Speaking of my physical therapist, I started physio early in the month to deal with a very painful hip.  The hip has been giving me trouble for many months now and it was just a matter of waiting for the physio department and my schedule to have openings at the same time.  Right now we are doing a mixture of stretches, ultrasound and electro-therapy to try and reduce the inflammation and make it not hurt.  It's going slow, but improving. It does involve driving to the hospital twice a week to get it worked on though, which eats up about 3-4 hours a week total (driving time + treatment time).
The other big thing this month is that I have started school again.  I am doing 1 class, online, and so far it is going well.  I'm not even behind yet!  It's the same class that I tried to take last semester but had to stop when my health took a nose-dive. So far, I haven't gotten to any new material, but I'm processing the old material better now. 
One last picture to close this off.  This is how David and Mauschen like to spend their lazy afternoons (when we have them...which is rare)
(I may be guilty of tickling those toes when they are stretched out like that)

Saturday, January 05, 2013

Living at "home"

On occasion I'm asked how it is living with my parents...for clarity's sake, David and I don't actually live with my parents, but live in an apartment attached to their house. It's a difference.  It means there is a solid door that we can shut between our place and theirs. It means we have our own washer/dryer, shower, bathroom, etc.  It means we (usually) eat our own meals in our own space.
But it's also much the same.  We're still available for daily chores and when they need help on the farm outside of regular farm hours.  We still sometimes share meals.  I can still borrow ingredients from mom if her  pantry has something that mine doesn't (and vice versa!).  We share the family vehicles. We share a hot water heater and an oven. They are still available for company so it's not as lonely.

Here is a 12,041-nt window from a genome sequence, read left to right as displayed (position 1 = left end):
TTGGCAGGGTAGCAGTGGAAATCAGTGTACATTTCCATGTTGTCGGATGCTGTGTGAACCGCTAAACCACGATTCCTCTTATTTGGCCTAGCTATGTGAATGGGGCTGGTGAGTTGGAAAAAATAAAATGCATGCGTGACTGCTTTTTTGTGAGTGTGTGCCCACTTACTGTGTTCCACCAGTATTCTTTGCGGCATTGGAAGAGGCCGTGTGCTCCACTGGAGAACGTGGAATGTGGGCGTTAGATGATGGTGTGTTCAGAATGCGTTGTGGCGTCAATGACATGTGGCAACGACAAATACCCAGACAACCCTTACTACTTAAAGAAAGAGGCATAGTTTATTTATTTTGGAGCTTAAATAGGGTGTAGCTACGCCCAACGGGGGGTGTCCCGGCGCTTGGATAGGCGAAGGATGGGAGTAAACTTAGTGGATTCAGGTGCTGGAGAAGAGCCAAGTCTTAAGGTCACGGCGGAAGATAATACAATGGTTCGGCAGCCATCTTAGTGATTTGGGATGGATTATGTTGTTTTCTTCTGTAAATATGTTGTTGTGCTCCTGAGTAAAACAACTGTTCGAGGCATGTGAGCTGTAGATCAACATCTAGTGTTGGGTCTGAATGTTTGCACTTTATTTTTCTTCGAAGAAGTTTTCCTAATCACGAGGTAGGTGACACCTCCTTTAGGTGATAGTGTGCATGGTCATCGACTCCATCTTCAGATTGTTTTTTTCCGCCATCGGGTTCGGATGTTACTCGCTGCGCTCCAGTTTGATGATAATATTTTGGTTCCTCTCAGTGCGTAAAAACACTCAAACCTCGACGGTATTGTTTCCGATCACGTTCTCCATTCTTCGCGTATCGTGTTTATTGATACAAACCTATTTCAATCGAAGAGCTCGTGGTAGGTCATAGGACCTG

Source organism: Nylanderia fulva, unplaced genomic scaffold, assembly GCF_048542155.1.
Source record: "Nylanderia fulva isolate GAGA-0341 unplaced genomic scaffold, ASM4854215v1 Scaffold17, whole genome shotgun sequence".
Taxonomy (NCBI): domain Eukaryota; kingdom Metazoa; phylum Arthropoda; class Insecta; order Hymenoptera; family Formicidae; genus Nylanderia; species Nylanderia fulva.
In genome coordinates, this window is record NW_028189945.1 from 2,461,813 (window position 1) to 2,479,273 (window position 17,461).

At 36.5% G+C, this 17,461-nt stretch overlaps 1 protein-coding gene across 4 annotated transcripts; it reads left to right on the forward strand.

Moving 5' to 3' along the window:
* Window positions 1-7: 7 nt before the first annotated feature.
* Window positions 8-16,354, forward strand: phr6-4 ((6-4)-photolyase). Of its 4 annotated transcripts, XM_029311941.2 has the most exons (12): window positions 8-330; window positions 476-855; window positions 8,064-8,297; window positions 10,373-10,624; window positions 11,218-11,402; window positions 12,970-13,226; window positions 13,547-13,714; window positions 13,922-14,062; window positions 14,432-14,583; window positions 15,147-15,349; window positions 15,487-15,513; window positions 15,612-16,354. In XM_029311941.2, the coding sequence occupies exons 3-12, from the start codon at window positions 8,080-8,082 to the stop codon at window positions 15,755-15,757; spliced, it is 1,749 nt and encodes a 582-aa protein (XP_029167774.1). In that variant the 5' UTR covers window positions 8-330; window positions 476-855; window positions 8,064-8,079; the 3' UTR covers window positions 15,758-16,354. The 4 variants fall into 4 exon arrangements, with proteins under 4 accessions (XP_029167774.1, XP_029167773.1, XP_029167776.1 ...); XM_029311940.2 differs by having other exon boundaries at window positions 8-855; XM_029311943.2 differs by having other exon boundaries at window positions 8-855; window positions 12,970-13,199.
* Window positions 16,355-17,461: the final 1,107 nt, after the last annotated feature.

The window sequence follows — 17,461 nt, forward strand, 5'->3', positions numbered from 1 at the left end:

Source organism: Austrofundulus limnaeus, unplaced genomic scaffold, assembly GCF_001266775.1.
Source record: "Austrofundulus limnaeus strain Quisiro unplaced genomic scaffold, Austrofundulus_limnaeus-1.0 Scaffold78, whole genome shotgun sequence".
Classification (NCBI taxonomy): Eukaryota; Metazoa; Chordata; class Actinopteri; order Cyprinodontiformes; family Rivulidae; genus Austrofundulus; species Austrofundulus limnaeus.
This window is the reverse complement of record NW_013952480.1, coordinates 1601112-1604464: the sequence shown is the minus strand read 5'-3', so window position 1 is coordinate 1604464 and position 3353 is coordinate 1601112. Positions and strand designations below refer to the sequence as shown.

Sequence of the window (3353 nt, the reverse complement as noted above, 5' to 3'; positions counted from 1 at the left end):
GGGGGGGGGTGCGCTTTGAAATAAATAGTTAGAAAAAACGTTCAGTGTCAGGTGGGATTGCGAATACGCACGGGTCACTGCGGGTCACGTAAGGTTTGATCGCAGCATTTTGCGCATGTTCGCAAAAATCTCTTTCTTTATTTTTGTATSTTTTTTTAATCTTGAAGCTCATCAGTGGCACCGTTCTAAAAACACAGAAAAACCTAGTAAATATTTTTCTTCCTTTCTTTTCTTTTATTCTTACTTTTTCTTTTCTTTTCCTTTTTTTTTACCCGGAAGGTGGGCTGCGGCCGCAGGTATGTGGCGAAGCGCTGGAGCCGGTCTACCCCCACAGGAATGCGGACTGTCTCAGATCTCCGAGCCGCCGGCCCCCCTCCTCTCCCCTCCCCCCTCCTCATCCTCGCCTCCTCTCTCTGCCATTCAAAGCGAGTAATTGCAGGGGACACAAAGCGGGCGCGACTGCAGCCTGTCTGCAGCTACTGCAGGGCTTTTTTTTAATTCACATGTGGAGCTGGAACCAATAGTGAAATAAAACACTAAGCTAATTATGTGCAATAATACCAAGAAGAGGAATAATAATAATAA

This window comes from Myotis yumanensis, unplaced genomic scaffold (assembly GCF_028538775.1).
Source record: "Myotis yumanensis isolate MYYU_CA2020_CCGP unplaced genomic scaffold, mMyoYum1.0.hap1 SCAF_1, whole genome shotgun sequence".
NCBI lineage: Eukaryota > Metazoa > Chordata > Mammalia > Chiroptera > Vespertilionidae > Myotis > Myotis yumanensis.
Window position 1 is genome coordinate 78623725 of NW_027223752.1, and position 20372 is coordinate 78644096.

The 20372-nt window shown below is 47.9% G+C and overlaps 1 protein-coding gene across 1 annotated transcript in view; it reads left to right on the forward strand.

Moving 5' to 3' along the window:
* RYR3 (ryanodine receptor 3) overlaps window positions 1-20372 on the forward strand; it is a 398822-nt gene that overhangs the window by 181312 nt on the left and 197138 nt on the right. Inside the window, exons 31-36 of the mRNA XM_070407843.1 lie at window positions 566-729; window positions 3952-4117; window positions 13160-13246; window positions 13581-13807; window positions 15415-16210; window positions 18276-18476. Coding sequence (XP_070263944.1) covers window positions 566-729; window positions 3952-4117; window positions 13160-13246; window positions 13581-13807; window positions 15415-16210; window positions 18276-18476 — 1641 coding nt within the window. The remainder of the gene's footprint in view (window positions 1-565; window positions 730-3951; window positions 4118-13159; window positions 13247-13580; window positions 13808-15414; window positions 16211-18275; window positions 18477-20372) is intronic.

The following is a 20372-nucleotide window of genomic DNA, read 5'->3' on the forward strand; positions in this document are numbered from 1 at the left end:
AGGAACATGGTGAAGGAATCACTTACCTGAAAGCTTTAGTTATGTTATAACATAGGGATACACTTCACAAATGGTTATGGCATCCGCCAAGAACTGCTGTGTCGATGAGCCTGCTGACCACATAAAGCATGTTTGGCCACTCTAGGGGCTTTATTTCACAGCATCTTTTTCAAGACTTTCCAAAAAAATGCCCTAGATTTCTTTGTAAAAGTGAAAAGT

And the best part: We have a great rent agreement worked out where we work for part of our rent and utilities.
But sometimes...sometimes it's tough.  Sometimes you don't want your parents to be around.  Sometimes, when all my siblings are home it is louder than anywhere I have lived since high school, and it's overwhelming. Sometimes you don't want your parents knowing how long you sleep in or how late you stay out. Sometimes you don't want to hear the advice and opinions of your family.
But sometimes...sometimes it's wonderful. Sometimes you want to be with your parents, you want to learn from them.  Sometimes the siblings being home create a lively sense and you simply can't be lonely.  Sometimes it's nice to know that some one is keeping half an eye on you and what you do.  And it's amazing to have access to a vehicle (we couldn't afford insurance on one at this point).
In some cultures this living arrangement is normal, or at least something similar. And I wonder if they aren't on to something. By living this way, separately together, we are consuming less resources, we are combining forces when it comes to farm work (we did chores with only 3 people this morning, instead of the usual 6... it makes a big difference), and we are learning from each other.
The bottom line:  At this point, this is how things are and I'm happy with it.  It's a good situation.